PIERRE, S.D. (KELO) — Senators began reviewing official videotapes Tuesday, trying to judge whether two top Republican lawmakers appeared to be drunk at the state Capitol, during the final early morning of South Dakota’s 2020 legislative session.
Five Republicans and four Democrats are scrutinizing what Senate Republican leader Kris Langer of Dell Rapids and Senate president pro tem Brock Greenfield of Clark said and did.
Former state Attorney General Marty Jackley represents them. Jackley objected several times Tuesday morning to Senator Art Rusch, chair of the investigation committee, challenging whether the Legislature had authority under state law and what evidence should be allowed.
Rusch, a Vermillion Republican and a retired state circuit judge, noted the objections but said the panel would proceed and see the tapes.
The panel met by remote technology and resumes Friday at 9 a.m. CT.
Senator Phil Jensen, a Rapid City Republican, brought the request for disciplinary action against only Langer around 3:30 a.m. March 31. Lieutenant Governor Larry Rhoden ruled Jensen’s motion out of order and senators voted 26-4 in Rhoden’s favor.
The Legislature’s Executive Committee voted 12-1 one week later that the investigation should go forward.
Rusch said Tuesday the special committee would watch public-broadcasting and Highway Patrol videos from the night/early morning of March 30-31. The videos would “clearly be the best evidence” rather than spoken recollections, according to Rusch.
Jensen then can make a statement, followed by Langer and Greenfield, or their lawyer, Jackley, Rusch said.
Rusch said Jensen sent copied videos to some legislators and House Speaker Steven Haugaard, a Sioux Falls Republican, sent a letter about the matter to some.
Rusch said those items weren’t properly submitted to the committee as evidence and shouldn’t be considered, unless the committee allows them, because the material otherwise violated Langer and Greenfield’s rights.
Jackley warned “the courts may need to get involved” if the investigation proceeded, but Rusch said the committee would go ahead.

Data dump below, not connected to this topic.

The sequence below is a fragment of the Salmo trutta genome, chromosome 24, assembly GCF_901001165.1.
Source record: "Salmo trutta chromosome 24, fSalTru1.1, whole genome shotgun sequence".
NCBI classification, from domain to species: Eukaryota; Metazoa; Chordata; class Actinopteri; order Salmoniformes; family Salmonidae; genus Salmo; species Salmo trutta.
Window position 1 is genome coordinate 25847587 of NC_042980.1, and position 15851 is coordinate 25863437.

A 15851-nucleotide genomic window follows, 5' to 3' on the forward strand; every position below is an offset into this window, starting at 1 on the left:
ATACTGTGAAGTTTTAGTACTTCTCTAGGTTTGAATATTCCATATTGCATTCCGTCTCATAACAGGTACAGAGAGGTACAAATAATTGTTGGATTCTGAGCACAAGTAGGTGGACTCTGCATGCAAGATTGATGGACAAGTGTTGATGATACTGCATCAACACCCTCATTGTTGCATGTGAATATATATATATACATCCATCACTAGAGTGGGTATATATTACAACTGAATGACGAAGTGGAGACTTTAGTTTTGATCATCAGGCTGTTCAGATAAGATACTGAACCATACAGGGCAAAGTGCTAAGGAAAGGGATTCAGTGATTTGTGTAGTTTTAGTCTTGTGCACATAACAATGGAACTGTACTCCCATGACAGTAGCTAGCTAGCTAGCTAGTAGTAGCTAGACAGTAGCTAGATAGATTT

Jackley later objected that he hadn’t received the Highway Patrol security videos. Rusch denied the objection.
After viewing the videos, Rusch received a list of witnesses who contacted the Legislative Research Council about their interest in testifying. Most of them were legislators.
“Some but not all,” Bolin said. He suggested allowing Jensen, House Republican leader Lee Qualm of Platte, House Democratic leader Jamie Smith of Sioux Falls, and Haugaard.
Senator Jim White, a Huron Republican, agreed with Bolin and said he didn’t want to listen to the same story. Senator Jim Stalzer, a Sioux Falls Republican, and Senator Maggie Sutton, a Sioux Falls Republican, said they didn’t want to hear the same testimony over again.
Senate Democratic leader Troy Heinert of Mission said any person who had interaction with Langer or Greenfield should be allowed to tell about what they experienced.
Jackley meanwhile was writing hurriedly as Heinert made his remarks.
Heinert said he also wants answers about what happened during the five hours that the Senate wasn’t in action. “Who dropped them off at the Capitol? That’s a fair question,” Heinert said.
“They have the right to be cross-examined by Mister Jackley. That’s fair. I don’t want us to look like we weren’t willing to take this seriously or didn’t want to hear from people,” Heinert continued.
Senator Craig Kennedy, a Yankton Democrat, said he looked at the investigation like a trial, because discovery wasn’t conducted by either side. Kennedy, a lawyer, said he would rather have Rusch rein in duplicative testimony rather than decide in advance.
Senator Red Dawn Foster, a Pine Ridge Democrat, and Senator Susan Wismer, a Britton Democrat, said it was important to hear from people who were at the Capitol that night.
Rusch said the committee would hear testimony Friday morning from Jensen, Qualm, Haugaard and Smith.
He directed that a letter be sent to the other potential witnesses — Representative Taffy Howard, a Rapid City Republican, and her husband; Representative Tony Randolph, a Rapid City Republican; and Representative Oren Lesmeister, a Parade Democrat — asking that they indicate in writing what they would say.
Rusch told Jackley he would have broad cross-examination leeway.
For a tweet by tweet report from the committee Tuesday, check @pierremercer on Twitter.